Using Diffie-Hellman key exchange should be done with prime numbers equal 2048 bit and above. Postfix allows you to use individual parameter sets. Sysadmins should consult the Guide to Deploying Diffie-Hellman for TLS.

For Apache users out there, try to run at least version 2.4.7 or better. If this is not an option, you can wait for the release of 2.2.30 and compile it with LibreSSL or use it with OpenSSL 0.9.8a (or later version). Compiling Apache 2.2.x with LibreSSL requires you to remove the ENGINE_CTRL_CHIL_SET_FORKCHECK macro in modules/ssl/ssl_engine_init.c. Furthermore you need to remove the reference to the compress_meth member of the SSL_SESSION structure. The reference can be found in modules/ssl/ssl_engine_vars.c beginning in line 838. Actually you can remove the whole if (pSession] {…} section. LibreSSL has removed support for compression due to security reasons. Lastly you have to remove references to the RAND_EGD PRNG (reference can be found in modules/ssl/ssl_engine_rand.c, look for HAVE_SSL_RAND_EGD and remove these sections).

May 22 2015


Writer of the month: Helen Castor on Joan of Arc

Helen Castor in conversation, discussing her new book, Joan of Arc: A history. Find out more about Helen Castor on her website.

This podcast was recorded live as part of the Writer of the month series, which broadens awareness of historical records and their uses for writers. We apologise for any intermittent reduction in sound quality.

May 17 2015


May 10 2015


May 07 2015


Web site moved to HTTPS-only

The web site has moved to HTTPS. All HTTP links are converted to HTTPS by using redirects sent by the Apache web server. The transition should be transparent and work with all modern browsers. Please make sure you use a browser that is capable of TLS v1.2 since we do not support older protocols any more.

Our site also supports HTTP Strict Transport Security (HSTS) which instructs the browser how to handle content delivered from our servers.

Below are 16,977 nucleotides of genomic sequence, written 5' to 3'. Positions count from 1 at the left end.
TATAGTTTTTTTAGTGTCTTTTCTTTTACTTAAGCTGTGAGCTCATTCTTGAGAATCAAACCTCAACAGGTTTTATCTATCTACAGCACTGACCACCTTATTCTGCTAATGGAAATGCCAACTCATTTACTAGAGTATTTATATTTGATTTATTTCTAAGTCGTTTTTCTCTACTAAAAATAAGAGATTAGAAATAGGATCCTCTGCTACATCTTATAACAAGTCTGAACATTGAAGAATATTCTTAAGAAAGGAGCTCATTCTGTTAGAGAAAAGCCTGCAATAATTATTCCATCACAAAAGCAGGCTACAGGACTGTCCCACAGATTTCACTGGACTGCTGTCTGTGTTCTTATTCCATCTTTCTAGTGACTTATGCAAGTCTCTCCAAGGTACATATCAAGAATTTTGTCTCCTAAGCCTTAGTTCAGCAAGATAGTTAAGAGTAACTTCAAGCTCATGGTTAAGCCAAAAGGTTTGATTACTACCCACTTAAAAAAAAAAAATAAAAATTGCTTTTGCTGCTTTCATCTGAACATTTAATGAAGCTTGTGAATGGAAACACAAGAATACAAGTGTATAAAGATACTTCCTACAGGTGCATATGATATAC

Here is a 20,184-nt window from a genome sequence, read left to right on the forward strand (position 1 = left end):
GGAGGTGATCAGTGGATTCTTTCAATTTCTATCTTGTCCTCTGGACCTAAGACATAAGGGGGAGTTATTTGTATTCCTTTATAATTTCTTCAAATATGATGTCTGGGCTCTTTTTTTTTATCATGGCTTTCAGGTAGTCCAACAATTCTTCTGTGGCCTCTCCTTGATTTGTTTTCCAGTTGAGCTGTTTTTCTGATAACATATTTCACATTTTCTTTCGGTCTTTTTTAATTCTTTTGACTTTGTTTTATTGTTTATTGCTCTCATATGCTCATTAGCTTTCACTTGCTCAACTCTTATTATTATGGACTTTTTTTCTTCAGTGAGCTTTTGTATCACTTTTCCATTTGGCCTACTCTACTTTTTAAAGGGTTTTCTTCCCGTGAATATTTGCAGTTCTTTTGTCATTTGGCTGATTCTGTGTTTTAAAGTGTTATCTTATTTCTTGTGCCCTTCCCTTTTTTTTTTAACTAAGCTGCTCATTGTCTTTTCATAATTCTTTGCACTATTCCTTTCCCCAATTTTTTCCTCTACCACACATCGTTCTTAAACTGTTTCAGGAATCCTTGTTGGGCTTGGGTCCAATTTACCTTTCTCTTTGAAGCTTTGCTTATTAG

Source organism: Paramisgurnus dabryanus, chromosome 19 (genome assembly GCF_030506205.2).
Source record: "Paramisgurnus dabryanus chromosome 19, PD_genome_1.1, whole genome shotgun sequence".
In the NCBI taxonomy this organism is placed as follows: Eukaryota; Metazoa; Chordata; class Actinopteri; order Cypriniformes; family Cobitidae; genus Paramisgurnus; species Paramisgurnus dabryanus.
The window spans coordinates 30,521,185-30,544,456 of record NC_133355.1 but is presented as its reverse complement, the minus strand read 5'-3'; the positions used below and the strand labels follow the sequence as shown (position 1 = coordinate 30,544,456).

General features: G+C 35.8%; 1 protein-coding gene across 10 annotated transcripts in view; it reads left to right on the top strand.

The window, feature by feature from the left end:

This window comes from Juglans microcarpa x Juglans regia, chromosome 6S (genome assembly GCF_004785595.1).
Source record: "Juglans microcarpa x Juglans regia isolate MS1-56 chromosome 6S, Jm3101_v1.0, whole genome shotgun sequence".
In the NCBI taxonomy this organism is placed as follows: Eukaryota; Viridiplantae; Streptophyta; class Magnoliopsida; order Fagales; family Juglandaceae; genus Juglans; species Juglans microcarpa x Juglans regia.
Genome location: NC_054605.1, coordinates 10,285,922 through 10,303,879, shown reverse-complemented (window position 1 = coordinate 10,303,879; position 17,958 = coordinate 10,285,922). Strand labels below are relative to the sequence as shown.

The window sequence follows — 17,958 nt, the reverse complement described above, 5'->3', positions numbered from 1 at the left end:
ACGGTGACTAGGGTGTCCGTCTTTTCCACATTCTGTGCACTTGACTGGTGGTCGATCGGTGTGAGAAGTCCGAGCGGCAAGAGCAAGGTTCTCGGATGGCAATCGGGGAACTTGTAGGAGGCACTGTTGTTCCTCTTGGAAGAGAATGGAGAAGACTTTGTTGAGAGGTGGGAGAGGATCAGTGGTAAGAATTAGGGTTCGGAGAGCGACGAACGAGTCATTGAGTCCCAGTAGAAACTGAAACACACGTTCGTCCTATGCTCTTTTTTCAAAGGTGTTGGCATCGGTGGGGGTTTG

Enjoy the encryption!

May 03 2015


April 26 2015


April 05 2015


March 29 2015


March 27 2015


Tracing railway ancestors

The National Archives holds a vast collection of railway related material, a legacy passed down by hundreds of railway companies which operated in all corners of the UK from 1825 to 1947. Much of this material provides opportunities for local and family historians to discover something new about the history of their ancestors and the areas in which they lived. This talk provides an overview of the railway records held here at Kew, and explores the different sources for tracing railway workers amongst these records.

Chris Heather is currently the Transport Records Specialist in the Advice and Records Knowledge department at The National Archives. He has a particular interest in railway records and family history. Previously he specialised in records of criminals and transportation to Australia.

March 13 2015


Big Ideas: Rapid response collecting

Rapid Response Collecting is a new strand to the V&A's collecting activity – one that is responsive to global events, situating design in immediate relation to moments of political, economic and social change. Corinna Gardner explores how an IKEA toy wolf, a set of Christian Louboutin shoes in five shades of ‘nude', the world's first 3D-printed gun, the mobile game, Flappy Bird, and an all-female LEGO set raise questions of globalisation, mass manufacture, demography and the law.

Corinna Gardner is curator of contemporary product design at the Victoria and Albert Museum. Corinna has worked with colleagues to introduce rapid response collecting as a new strand to the museum's collecting activities. Corinna is also co-curating the forthcoming V&A exhibition, All of This Belongs to You, opening on 1 April 2015.